Think globally Act locally
The “think globally, act locally” slogan has been an integral part of climate action. It embodies the idea that instead of waiting for grand breakthroughs to “fix the world,” we should implement environmentally conscious solutions into everyday decisions and actions. Though on their own of negligible impact, in aggregate, these can have a globally transformative effect.
Important Points in Think globally Act locally
- To think globally means that we must be really conscious that all human beings live on the same planet, in a moving environment managed by biodiversity within the frame of nature’s laws. And that each of our acts has an impact for all. Earth is one. Life is one. If we cut ourselves from this idea, we are lost. So, that means that we must have a holistic view of the world — with its differences insides cultures and societies, in each territory, in each community.
- To act local is obvious. In the economical frame, it means that particularly food products should be proposed on the base of local resources and sold locally for the most fresh of them. Of course, transformed products (canned in a glass jar for example) can have a longer life and eventually can travel anywhere, but provided that the means of transport has no impact on the environment …
- Many people wait for international action on fixing global issues such as climate change, pollution, unemployment etc. But a few people are taking the responsibility and are incorporating eco-friendly solutions in everyday activities. So, they are thinking about the issues at a global level and are acting locally to bring change. These ideas can be implemented by other local communities creating a big change.
- But sometimes the change in local communities do not result in the change at the global level because some countries are releasing a vast amount of greenhouse gases negating the positive impact created by others.
- The phrase – Think global and Act local can be applied to businesses too. Now, there are so many companies that operate in two or more countries. These multinational companies originate in one country and expand their products and services to other countries. But, while launching the products in other countries, if they do not take the local needs into account, they may fail because people may not relate their products. One-size fits all approach will not work in the international expansion of businesses.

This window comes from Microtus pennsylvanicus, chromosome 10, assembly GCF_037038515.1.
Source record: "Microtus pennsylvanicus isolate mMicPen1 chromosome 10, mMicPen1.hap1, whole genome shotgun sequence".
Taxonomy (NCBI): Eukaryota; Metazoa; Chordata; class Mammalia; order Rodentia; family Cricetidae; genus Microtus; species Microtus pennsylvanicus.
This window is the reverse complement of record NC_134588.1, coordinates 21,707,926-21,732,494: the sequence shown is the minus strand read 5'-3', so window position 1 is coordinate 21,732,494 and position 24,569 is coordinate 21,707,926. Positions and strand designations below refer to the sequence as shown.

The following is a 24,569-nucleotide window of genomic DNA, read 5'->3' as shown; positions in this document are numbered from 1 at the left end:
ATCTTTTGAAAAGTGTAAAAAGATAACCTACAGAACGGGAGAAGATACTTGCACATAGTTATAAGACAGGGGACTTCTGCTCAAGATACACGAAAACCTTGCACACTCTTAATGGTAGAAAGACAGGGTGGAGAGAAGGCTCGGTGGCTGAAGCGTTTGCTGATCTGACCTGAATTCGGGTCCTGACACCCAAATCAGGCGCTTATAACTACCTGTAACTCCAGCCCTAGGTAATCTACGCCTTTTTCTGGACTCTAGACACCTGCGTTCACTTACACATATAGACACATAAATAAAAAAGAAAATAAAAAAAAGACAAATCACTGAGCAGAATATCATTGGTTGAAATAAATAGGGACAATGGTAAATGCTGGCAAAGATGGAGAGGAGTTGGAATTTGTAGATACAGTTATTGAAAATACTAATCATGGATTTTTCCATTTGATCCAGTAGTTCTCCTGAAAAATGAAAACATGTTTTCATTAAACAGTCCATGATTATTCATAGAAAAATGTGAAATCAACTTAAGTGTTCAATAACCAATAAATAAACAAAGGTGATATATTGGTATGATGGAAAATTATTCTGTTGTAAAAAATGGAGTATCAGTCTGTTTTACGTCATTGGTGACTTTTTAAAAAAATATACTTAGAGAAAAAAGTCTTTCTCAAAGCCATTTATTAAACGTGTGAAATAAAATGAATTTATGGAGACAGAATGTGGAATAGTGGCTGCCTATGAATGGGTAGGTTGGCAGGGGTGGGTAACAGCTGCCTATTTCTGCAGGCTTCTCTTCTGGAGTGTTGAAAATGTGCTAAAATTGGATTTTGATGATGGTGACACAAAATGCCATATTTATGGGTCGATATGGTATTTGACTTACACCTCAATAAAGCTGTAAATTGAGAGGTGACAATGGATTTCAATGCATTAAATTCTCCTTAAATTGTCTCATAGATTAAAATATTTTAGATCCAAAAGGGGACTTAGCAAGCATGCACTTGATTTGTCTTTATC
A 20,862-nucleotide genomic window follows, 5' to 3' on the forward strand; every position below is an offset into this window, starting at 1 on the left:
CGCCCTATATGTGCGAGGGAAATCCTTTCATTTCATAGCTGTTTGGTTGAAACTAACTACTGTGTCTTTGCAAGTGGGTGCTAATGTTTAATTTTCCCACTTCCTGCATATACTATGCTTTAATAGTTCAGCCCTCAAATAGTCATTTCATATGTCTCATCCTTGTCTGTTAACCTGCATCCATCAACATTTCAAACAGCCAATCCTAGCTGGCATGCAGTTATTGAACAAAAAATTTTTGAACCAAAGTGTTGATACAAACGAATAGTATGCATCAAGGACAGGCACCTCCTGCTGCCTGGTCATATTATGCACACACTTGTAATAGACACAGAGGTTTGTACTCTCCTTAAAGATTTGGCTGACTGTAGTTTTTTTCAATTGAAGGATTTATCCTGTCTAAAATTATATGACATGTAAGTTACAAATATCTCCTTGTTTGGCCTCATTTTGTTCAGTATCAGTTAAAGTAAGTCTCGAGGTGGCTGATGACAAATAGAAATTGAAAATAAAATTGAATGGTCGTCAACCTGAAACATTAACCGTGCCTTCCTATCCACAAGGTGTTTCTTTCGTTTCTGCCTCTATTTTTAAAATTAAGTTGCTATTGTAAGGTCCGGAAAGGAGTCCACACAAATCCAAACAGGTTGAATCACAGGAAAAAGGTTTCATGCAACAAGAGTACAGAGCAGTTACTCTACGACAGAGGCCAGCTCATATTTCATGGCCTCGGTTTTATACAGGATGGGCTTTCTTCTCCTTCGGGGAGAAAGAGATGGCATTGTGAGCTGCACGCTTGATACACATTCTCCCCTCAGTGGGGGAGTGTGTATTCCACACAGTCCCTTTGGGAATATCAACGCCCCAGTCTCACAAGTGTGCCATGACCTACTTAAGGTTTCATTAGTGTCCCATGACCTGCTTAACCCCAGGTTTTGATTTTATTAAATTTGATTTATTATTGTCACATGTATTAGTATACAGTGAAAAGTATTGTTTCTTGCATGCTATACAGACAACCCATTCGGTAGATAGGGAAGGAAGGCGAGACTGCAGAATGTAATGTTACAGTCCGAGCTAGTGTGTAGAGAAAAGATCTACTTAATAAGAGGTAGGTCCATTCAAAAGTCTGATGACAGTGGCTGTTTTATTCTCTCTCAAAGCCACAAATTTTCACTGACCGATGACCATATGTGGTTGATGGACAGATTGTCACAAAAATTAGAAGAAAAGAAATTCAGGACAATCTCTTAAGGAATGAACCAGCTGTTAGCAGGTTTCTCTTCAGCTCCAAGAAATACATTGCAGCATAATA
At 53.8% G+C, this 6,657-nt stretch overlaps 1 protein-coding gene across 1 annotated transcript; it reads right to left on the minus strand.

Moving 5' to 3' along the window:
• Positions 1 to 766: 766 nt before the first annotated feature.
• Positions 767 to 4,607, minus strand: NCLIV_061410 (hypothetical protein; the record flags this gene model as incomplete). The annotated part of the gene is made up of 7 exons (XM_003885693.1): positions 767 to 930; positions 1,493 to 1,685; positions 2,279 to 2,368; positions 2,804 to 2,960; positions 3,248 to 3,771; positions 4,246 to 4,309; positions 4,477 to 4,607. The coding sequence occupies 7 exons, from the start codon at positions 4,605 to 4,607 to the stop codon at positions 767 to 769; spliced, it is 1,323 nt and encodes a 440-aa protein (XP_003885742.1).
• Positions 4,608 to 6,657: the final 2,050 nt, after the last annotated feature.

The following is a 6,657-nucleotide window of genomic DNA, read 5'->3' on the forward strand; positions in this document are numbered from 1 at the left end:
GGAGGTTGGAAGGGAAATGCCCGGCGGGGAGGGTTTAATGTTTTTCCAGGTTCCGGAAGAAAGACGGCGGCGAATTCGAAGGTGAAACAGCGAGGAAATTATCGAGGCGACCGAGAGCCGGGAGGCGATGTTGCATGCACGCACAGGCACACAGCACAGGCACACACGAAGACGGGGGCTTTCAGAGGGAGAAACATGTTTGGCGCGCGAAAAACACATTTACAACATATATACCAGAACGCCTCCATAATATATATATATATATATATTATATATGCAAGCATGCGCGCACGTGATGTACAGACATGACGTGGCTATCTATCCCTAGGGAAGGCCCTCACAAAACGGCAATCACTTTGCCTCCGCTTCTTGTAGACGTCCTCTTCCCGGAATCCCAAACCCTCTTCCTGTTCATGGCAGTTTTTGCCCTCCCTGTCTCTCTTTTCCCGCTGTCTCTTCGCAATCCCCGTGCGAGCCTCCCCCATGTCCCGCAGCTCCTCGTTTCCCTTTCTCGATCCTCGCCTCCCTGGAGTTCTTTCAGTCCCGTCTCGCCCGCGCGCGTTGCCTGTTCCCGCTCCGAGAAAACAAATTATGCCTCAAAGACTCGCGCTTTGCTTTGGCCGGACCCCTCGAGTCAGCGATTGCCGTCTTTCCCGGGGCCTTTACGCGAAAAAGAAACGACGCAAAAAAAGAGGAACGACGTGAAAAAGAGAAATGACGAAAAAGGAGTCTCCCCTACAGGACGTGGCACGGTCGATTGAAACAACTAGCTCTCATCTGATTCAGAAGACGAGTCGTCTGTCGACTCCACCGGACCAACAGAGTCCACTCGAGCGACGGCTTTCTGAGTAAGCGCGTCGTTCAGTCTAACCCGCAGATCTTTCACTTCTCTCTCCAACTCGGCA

- Take coal for example. Though its use in the developed world is on the decline, the level of demand for this fuel is expected to remain stable over the next two decades as the developing world picks up the slack (for a detailed discussion see here). In fact, by depressing prices, decreases in the demand for coal in the developed world could even give additional impetus for coal use elsewhere—making it more competitive against other, cleaner energy sources like natural gas or renewables.
First, there is a prominent rift between the developed and developing world in terms of their environmental goals and preferences. The wealthy, developed countries are not experiencing serious growth in their energy demand given their slower economic and population growth. They can also afford to pay more for cleaner energy options. In contrast, high levels of economic development and population growth in regions such as China, India, or the remaining countries of South-East Asia imply a dramatic increase in the need for affordable energy sources that could lift millions from poverty.
Second, climate action does not take place in a vacuum. In an environment where not all participants put CO2 emissions and eliminating fossil fuels as their first objective, cuts in demand by some can boost the demand elsewhere. Thus, local action geared toward reducing CO2 emissions may bring negligible cumulative effects. In addition, citizens in developed countries who are willing to pay more for clean energy may paradoxically be subsidizing fossil fuel use in other countries if lower global demand for those fuels depresses prices.
Third, not all environmentally focused initiatives are compatible with climate action goals. Some environmental actions, for example, reducing use of single-use plastics by banning plastic straws and/or plastic bags and replacing them with alternatives may be highly effective in helping marine environment but could actually increase the level of CO2 emissions.
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